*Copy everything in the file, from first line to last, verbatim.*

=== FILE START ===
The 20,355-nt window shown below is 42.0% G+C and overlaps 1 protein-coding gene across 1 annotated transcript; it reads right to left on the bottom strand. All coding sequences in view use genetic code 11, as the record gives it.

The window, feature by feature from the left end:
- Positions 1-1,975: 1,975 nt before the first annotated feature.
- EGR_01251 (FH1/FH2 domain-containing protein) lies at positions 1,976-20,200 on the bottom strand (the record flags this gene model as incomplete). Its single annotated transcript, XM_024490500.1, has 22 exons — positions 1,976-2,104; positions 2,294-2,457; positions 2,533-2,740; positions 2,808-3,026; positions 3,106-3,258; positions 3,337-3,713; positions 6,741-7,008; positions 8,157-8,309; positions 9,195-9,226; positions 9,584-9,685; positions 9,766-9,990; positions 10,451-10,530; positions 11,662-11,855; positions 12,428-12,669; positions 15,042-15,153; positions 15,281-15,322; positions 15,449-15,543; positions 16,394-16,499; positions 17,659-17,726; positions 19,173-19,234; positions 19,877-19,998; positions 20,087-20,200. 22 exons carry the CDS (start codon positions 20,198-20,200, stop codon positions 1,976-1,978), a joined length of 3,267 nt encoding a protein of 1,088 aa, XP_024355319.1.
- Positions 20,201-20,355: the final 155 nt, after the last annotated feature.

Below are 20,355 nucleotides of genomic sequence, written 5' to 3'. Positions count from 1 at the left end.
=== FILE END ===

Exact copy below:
The 20,355-nt window shown below is 42.0% G+C and overlaps 1 protein-coding gene across 1 annotated transcript; it reads right to left on the bottom strand. All coding sequences in view use genetic code 11, as the record gives it.

The window, feature by feature from the left end:
- Positions 1-1,975: 1,975 nt before the first annotated feature.
- EGR_01251 (FH1/FH2 domain-containing protein) lies at positions 1,976-20,200 on the bottom strand (the record flags this gene model as incomplete). Its single annotated transcript, XM_024490500.1, has 22 exons — positions 1,976-2,104; positions 2,294-2,457; positions 2,533-2,740; positions 2,808-3,026; positions 3,106-3,258; positions 3,337-3,713; positions 6,741-7,008; positions 8,157-8,309; positions 9,195-9,226; positions 9,584-9,685; positions 9,766-9,990; positions 10,451-10,530; positions 11,662-11,855; positions 12,428-12,669; positions 15,042-15,153; positions 15,281-15,322; positions 15,449-15,543; positions 16,394-16,499; positions 17,659-17,726; positions 19,173-19,234; positions 19,877-19,998; positions 20,087-20,200. 22 exons carry the CDS (start codon positions 20,198-20,200, stop codon positions 1,976-1,978), a joined length of 3,267 nt encoding a protein of 1,088 aa, XP_024355319.1.
- Positions 20,201-20,355: the final 155 nt, after the last annotated feature.

Below are 20,355 nucleotides of genomic sequence, written 5' to 3'. Positions count from 1 at the left end.